RNA therapeutics include mRNA molecules that encode proteins, RNA molecules and oligonucleotides that target nucleic acids (either DNA or RNA) and RNA molecules and oligonucleotides that target proteins. Those that target nucleic acids include single-stranded antisense oligonucleotides (ASOs) and double-stranded siRNA molecules known to operate through the RNA interference (RNAi) pathway. An antisense molecule is complementary to the coding strand of DNA or RNA produced by the target gene. RNA therapeutics may target RNA molecules by binding complimentary sequences. In addition, RNAs can fold on themselves into complex 3D structures due to short stretches of complementary bases within their sequences and also by noncanonical hydrogen bonds formed by Hoogsteen base-pairing and hydrogen bonds between ribose-phosphate backbone moieties. These tertiary RNA structures can generate aptamers that recognize small-molecule ligands, nucleic acids or proteins.
When ASOs bind to target RNA they may function through occupancy-only mechanisms or by occupancy-mediated degradation. Occupancy-only effects include alterations in RNA processing, inhibition of translation, enhancement of translation and obstructing interactions between the target RNA and certain proteins. ASOs may target splicing mechanisms to cause exon skipping, cryptic splicing restoration or change the levels of alternate gene splicing. ASOs that work through degradation are usually single-stranded with a central DNA gapmer region. A DNA gapmer is a region of modified DNA bases that induce RNase H cleavage. Hybridization of ASO gapmers to a target RNA forms a DNA:RNA deteroduplex, creating a substrate for cleavage by RNase H1. Some chemical modifications can optimize ASOs to promote cleavage through the Ago2 complex. The following are classes of ASOs:
- Double stranded siRNA
- miRNA mimics
- Antagomirs are ASOs complementary to mature miRNAs and counteract miRNAs implicated in disease pathogenesis
- Peptide nucleic acids (PNA), DNA/RNA analogues in which the sugar-phosphate backbone is replaced by N-2-aminoethylglycine repeating units.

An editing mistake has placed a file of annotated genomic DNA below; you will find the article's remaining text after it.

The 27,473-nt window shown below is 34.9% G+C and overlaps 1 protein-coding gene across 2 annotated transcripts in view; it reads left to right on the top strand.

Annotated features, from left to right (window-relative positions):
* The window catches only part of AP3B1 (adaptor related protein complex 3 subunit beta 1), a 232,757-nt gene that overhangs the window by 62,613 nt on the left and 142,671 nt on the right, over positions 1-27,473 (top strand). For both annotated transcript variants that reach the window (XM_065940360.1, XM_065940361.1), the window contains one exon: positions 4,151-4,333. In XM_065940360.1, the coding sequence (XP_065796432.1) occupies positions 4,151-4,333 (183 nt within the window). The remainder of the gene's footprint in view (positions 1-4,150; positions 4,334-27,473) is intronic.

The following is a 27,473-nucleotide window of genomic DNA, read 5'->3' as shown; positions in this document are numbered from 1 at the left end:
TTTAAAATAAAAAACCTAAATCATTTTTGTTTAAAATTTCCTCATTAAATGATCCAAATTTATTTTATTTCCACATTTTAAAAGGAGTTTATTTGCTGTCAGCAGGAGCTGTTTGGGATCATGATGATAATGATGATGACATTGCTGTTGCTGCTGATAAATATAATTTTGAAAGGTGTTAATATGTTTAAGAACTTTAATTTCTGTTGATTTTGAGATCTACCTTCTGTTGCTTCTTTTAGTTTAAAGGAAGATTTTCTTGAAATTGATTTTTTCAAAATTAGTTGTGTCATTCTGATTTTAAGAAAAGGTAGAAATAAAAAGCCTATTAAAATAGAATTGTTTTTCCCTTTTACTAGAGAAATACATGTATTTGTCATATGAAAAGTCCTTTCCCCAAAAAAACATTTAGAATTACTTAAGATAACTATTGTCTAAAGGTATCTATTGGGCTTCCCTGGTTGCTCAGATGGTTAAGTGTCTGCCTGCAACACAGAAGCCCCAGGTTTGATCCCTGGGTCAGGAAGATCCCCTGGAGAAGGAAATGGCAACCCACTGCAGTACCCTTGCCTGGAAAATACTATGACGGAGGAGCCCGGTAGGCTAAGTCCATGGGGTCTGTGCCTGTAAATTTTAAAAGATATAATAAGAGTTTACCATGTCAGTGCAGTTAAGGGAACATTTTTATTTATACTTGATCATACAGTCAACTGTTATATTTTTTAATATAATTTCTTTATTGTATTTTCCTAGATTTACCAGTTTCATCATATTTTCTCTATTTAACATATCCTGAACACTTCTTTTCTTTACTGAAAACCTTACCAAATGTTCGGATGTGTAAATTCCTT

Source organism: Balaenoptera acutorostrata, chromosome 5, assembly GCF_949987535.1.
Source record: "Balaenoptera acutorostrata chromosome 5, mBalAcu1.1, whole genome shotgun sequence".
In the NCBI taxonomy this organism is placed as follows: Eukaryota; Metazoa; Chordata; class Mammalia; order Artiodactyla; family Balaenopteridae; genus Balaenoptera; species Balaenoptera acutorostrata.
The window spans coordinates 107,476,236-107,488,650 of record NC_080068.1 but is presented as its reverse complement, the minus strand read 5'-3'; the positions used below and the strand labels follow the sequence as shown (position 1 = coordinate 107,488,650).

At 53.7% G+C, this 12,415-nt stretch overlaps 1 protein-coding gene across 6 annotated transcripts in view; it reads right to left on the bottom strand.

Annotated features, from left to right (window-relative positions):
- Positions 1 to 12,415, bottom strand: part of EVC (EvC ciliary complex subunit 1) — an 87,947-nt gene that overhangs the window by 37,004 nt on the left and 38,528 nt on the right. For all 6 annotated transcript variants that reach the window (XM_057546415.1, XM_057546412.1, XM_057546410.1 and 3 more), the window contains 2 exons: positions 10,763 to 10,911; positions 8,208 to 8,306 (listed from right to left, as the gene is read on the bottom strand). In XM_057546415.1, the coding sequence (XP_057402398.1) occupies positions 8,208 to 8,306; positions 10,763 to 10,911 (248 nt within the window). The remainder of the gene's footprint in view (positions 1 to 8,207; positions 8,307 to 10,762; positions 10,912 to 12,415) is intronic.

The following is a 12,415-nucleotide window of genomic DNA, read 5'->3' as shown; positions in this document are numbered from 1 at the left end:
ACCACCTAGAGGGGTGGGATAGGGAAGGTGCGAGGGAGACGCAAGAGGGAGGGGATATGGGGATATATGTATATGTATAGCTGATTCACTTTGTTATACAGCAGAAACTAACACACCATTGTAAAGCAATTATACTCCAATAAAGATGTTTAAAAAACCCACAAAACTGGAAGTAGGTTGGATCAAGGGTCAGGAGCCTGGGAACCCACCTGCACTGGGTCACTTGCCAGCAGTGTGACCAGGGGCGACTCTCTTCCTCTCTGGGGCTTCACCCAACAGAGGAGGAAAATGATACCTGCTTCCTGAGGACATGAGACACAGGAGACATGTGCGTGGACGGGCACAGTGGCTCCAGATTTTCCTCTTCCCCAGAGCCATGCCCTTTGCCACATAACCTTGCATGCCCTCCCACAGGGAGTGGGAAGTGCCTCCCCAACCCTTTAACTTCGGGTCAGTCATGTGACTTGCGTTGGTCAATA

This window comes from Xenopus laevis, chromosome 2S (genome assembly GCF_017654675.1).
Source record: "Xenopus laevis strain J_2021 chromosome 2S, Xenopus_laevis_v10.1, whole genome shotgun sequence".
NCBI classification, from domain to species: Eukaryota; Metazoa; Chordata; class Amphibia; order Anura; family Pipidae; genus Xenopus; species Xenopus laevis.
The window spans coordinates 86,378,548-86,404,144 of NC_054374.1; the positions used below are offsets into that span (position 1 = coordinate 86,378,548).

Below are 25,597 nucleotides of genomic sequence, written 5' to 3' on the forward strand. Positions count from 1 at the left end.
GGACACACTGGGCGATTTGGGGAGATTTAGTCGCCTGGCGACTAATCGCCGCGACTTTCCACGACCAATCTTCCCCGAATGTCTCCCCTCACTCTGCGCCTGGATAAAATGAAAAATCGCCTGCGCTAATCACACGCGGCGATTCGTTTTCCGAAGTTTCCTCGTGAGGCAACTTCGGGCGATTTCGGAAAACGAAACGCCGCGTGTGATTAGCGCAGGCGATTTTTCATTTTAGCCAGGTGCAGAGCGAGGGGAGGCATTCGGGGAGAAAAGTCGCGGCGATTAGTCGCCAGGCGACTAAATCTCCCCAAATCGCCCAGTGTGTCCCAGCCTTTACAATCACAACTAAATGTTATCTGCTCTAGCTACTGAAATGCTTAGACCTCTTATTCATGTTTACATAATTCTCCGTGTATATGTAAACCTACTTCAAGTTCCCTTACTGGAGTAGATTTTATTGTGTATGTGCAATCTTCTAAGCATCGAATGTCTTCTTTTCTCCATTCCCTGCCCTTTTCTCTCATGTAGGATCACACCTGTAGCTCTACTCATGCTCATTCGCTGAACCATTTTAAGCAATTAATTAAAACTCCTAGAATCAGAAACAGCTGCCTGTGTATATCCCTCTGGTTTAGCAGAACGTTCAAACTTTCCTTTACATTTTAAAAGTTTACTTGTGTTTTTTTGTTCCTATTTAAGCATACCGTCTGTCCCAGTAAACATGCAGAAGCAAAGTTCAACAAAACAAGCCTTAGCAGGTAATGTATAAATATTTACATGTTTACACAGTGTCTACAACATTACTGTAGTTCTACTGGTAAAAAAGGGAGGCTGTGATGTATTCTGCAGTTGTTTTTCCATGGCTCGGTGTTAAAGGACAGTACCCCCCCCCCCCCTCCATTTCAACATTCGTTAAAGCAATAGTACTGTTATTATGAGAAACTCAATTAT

- Janus bases are used to make two-sided analogs to DNA and RNA that can bind both DNA and RNA (Neubase Therapeutics)
ASOs are chemically modified to improve stability. Oligonucleotide analogs allow potential ASO drugs to avoid degradation in biological fluids. Other modifications improve binding affinity with target.
- Phosphorothioate (PS-ASO), modification to backbone where sulfur atom replaces oxygen atom, reduces hydrophilicity, stabilizes, enhances protein binding, improves cell uptake and intracellular distribution
- 2′-O-methoxyethyl (MOE), a chemical modification of the gapmer which increases the binding of ASOs to their target
- Methylphosphonate, non-anionic internucleotide linkages
- Phosphoramidate, non-anionic internucleotide linkages
- Phosphorodiamidate morpholino (PMO), non-anionic internucleotide linkages
- Peptide nucleic acids (PNA), non-anionic internucleotide linkages. Synthetic mimics of DNA or RNA where sugar-phosphate backbone is replaced by repeating units of N-2 aminoethylglycine units linked by amide bonds
- 5-methyl-2′-deoxycytidine (5-MedC), heterocyclic modification to improve binding affinity
- Sugar modifications: Oligoribonucleotides, 2′-O-Alkyl Sugars, bridged nucleic acids (BNA) such as locked nucleic acids (LNA)